One of the advantages of an SLR camera is that when you look through the viewfinder, you see the view that the lens will project on the sensor/film when the shutter is fired. When you do press the button though, the mirror that makes this possible has to swing up and out of the way. The tiny amount of vibration induced by this mechanical function is irrelevant for most work but can become an issue at the high magnification involved with long telephoto lenses and macro photography. If your camera has a mirror lock-up function, it's time to learn how to use it.
If you want to see what mirror slap looks like, firmly mount your camera on a tripod and attach your highest magnification lens, either a big telephoto or a high-power macro lens. Point it at something flat with clear, sharp detail. If you can't find anything convenient, tape a printed page to the wall and use that. You want something flat so that changes of aperture (and thus depth of field) won't contribute to any perceived softness. Now shoot a series of exposures ranging from around 1/250 second up to a couple of seconds. Take shots one stop apart, and use a cable release to rule out any possibility that your finger jiggles anything when pressing the shutter release. Feel free to use a flash if you need more light at the faster shutter speeds. Varying ISO on a digital body if need be shouldn't unduly affect the results so long as you don't go too far overboard.
When you're done, open all of the resulting images and blow them up to full size so you can compare how sharp they are. What you should find is that there is a discernable difference in the sharpness of images in the range of around 1/30 to 1/2 second. Depending on your camera and your tripod, you may not see it unless you look close. The range of affected shutter speeds may be less, but probably not more. Images shot with a fast enough shutter speed will effectively freeze the motion of any mirror vibration. At long enough shutter speeds, the portion of the exposure affected will be increasingly negligible — somewhat like they way a person walking through the frame during a long enough exposure will record as a ghost image or not at all.
The implementation of mirror lock-up differs somewhat between camera models that include this feature, but the basic underlying mechanism is the same. Before you fire the shutter, you use some control on the camera to move the mirror up and out of the way. The mirror movement is the same thing that normally happens at the beginning of the shutter release, but doing it early allows any resulting vibration to dissipate before the shutter starts.
On some bodies, mirror lock-up has to be engaged for each shot you want to use it on, with the camera resetting itself to normal operation after the shutter fires. Other bodies force you to turn on a mirror lock-up mode that will make mirror lock-up active each shot until you disengage this special mode. I have a slight preference to the former strategy, but either will work just fine so long as you know how your camera does things to avoid surprises. Consult your camera manual for details on how yours works.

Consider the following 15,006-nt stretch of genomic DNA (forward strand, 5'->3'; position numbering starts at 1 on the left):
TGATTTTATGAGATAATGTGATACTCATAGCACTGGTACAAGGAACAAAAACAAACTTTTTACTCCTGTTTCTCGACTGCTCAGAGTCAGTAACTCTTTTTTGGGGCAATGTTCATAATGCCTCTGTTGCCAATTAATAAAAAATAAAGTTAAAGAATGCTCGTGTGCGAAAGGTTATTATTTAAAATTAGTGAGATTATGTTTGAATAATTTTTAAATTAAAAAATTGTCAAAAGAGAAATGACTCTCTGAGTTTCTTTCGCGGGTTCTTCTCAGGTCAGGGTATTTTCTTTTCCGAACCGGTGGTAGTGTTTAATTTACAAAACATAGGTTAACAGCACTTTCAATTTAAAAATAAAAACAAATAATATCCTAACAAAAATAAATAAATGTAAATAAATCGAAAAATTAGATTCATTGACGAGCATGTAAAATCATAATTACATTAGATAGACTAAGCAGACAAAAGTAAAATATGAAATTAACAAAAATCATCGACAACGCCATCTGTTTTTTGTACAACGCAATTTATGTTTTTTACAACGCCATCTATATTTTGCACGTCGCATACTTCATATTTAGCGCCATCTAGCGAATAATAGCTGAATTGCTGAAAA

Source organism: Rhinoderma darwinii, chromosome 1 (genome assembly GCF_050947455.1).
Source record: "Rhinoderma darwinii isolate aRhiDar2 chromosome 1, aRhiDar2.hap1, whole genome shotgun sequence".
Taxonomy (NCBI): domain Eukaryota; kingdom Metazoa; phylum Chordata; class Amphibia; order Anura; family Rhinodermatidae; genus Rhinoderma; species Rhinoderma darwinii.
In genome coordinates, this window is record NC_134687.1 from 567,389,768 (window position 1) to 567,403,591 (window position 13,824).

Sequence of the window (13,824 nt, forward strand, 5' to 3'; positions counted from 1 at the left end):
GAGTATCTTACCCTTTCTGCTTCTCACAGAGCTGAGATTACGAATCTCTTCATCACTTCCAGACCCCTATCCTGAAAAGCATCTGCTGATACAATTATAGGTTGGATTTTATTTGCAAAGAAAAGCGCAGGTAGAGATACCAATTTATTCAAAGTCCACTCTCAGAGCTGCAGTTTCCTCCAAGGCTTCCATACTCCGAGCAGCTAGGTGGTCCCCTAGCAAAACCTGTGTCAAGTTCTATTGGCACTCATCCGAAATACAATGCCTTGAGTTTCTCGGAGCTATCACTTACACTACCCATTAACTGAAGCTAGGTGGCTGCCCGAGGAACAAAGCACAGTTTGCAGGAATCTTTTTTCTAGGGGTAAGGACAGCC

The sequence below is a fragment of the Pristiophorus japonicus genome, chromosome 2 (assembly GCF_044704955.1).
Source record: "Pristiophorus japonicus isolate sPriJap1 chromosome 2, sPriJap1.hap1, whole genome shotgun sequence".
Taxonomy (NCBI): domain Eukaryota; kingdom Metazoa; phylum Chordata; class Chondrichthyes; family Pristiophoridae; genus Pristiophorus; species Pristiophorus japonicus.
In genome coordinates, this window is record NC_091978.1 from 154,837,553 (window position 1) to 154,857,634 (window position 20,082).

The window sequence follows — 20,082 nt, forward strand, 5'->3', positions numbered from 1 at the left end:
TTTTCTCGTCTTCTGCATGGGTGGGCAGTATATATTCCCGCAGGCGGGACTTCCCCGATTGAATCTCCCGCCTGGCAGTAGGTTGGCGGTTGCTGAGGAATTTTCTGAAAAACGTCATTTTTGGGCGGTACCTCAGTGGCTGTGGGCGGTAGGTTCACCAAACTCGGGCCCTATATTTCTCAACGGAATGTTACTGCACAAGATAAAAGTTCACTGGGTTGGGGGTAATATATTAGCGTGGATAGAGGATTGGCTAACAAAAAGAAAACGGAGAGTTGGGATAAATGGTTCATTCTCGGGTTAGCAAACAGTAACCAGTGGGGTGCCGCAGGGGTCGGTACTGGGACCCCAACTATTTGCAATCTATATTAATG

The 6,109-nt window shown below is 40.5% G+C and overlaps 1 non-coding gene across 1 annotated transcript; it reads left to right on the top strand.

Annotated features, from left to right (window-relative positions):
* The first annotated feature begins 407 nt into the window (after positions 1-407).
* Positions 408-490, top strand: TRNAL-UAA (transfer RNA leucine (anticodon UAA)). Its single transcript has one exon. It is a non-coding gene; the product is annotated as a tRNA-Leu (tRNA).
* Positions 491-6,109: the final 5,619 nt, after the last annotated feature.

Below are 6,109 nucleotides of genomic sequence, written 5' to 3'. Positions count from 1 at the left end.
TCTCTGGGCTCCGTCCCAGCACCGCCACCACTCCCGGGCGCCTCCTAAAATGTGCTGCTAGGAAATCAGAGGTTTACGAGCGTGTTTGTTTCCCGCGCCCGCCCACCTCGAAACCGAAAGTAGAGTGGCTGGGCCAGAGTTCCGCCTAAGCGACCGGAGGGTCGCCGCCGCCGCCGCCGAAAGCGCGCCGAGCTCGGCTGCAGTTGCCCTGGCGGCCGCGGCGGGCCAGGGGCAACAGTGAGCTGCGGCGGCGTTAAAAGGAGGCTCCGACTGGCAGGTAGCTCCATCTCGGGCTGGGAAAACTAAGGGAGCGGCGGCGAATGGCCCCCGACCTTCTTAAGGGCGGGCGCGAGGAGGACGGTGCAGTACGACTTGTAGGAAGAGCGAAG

When the mirror has been locked up, you won't see anything through the viewfinder since the mirror will be blocking it, so make sure you like your composition before engaging mirror lock-up. This shouldn't be a major concern since you won't often be tempted into taking high magnification shots of moving subjects.
Some bodies that lack true mirror lock-up do include an "anti-mirror vibration" setting that moves the mirror up a half-second before the shutter fires. Turning the regular image taking function into a one-two punch that is often sufficient avoid camera movement induced blur. My old Nikon D100 had this feature. If you turn this on without realizing what it does, it may seem that your camera now has an annoyingly long shutter lag, so don't enable this feature unless you mean to. This is a common mistake made by new camera owners so be careful as you explore all the custom settings found on yours. My D2x has true mirror lockup which gives me more control over things, and I'm all about control when it comes to macro work.
Mirror lock-up used to be considered a standard feature for most SLR cameras. But the mirror action of modern cameras is extremely well dampened when compared with cameras made even ten years ago, and camera manufacturers often figure they can save money by omitting the mirror lock-up these days. Canon has it on quite a few models, but Nikon only includes it on their higher-end models. While I wish Nikon would add it to more midrange models, most users of entry-level bodies won't really miss it since they likely won't shoot with lenses that would benefit from it anyway. If you are in the market for a new camera and are planning to get into extreme macro or telephoto work, look for a body that includes mirror lock-up if you can.
Update 06/05/2007 - Reader PS has found an annoying incompatibility between Nikon's mirror lockup and their new Camera Control Pro software:
Re. mirror lock-up: Mirror lock up will definitely reduce blurring in macro photography. However, with the Nikon D2X, the mirror lock up function is incompatible Nikon's Camera Control Pro (computer camera control) software. You can not cause the shutter to close using your computer if the mirror lock up function has been activated. This is annoying when I am photographiing jewelry where I need this program to get instant feedback on how the shots are turning out.